This guest article comes to us from Kiritin Beyer, a professional photographer recently featured as one of the “35 Undiscovered Photographers” here on Epic Edits. She wanted to share more of her thoughts and photos from a project of hers. You can see more of her work at kiritinbeyer.com
I spent my childhood growing up on a farm overlooking the valley of the Pyrenees in the southwest of France at an altitude of 3937 feet. My parents have about a hundred sheep and their principal income is the meat. I lived with the seasons and believed my future to be lived out as a shepherdess. That however, was not meant to be my destiny. Nevertheless, years later I went back to begin my project, taking portraits of the last remaining farmers of the Pyrenees, farmers I grew up with, and many that still live their lives in an antiquated style.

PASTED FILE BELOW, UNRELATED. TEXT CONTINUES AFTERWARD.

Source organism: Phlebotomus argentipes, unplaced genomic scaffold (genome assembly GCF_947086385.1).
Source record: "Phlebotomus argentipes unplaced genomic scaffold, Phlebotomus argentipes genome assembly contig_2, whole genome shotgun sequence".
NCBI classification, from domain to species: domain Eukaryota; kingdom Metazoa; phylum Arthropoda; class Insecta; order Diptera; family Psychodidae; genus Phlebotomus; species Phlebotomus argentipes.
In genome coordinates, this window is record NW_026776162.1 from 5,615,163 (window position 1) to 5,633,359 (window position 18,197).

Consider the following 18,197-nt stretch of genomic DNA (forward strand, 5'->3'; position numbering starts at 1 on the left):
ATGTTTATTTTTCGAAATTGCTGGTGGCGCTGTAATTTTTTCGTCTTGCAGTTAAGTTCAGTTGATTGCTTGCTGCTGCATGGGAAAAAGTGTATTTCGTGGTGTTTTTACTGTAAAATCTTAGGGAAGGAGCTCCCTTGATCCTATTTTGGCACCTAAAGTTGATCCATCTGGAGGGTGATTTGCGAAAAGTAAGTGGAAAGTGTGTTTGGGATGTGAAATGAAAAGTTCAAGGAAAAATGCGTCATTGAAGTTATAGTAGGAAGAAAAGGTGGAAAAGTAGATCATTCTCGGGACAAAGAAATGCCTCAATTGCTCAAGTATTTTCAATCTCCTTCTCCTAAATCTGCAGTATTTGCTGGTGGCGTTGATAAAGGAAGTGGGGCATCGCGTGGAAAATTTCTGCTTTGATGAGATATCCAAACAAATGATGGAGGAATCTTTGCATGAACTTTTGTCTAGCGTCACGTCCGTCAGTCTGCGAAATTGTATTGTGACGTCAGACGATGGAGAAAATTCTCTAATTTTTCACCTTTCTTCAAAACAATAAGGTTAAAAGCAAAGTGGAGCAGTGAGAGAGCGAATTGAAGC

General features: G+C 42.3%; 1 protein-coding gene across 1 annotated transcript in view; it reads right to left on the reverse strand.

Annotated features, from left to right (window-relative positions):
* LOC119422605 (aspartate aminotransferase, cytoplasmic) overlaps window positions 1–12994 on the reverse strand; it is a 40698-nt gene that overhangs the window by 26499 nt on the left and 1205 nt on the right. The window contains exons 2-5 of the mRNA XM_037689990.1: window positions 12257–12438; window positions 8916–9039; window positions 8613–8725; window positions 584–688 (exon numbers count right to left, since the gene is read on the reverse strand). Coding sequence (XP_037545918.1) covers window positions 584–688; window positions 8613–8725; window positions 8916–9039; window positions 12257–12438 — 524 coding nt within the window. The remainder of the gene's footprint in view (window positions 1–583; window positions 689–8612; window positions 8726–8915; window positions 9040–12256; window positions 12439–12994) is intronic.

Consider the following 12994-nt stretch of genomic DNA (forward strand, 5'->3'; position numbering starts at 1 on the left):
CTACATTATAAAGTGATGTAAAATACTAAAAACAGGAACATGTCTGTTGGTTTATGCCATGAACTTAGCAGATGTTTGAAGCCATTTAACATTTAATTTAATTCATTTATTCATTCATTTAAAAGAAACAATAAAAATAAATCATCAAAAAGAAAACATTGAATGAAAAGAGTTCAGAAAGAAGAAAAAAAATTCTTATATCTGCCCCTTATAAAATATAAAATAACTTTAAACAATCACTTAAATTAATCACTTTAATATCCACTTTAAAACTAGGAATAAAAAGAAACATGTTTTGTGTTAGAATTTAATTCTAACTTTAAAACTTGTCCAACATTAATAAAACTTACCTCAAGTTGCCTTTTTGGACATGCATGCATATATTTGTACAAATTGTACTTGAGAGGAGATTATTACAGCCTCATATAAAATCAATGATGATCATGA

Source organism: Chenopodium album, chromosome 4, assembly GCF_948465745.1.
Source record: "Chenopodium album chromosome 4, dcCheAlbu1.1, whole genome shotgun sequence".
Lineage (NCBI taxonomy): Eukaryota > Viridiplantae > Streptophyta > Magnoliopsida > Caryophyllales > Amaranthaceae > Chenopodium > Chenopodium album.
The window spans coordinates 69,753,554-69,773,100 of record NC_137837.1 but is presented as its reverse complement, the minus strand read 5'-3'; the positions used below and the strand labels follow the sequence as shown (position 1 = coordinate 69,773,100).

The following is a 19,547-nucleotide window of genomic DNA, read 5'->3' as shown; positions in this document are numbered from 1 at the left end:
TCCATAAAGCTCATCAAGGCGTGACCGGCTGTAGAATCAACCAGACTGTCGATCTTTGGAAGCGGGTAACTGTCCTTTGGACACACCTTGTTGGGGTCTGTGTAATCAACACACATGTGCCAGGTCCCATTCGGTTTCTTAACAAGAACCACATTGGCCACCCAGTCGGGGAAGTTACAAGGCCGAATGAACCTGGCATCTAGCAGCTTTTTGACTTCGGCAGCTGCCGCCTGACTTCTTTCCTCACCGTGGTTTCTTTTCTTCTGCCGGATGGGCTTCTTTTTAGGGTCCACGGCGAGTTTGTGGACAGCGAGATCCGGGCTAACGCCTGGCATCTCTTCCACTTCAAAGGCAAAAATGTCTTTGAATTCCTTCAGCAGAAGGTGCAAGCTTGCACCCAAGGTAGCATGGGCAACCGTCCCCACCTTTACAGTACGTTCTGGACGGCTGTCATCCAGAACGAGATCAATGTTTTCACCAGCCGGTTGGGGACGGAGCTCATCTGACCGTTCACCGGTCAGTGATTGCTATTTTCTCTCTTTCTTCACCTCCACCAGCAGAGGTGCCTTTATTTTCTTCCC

I want to commemorate the disappearing way of life of farmers in highland towns of the Pyrenees, France. This particular agrarian lifestyle fascinates us partly for the connection it suggests with the rhythms of nature, partly for the sense it gives of the continuity of life, partly for its implication that we consider cherishing simplicity in an increasingly complex world, and partly for what it tells us about not only where we come from but also where we are heading.
The high-top farms of France are among the last strongholds of a generational tension that has already played itself out in most other Western communities: a tension between the hardscrabble farming life and the siren song of industrialized urban centers; a tension between ancient techniques and modern technologies. Are the fathers—the farmers—merely dinosaurs; anachronistic vestiges clinging naively to the ways of times long gone? Or are they our potential boon-bringers; reminders of all that the new generations—both youngsters and oldsters living in the modern world—have forgotten but ought to revive?
For my project I used many different lights but I only used my old Yashica Mat camera.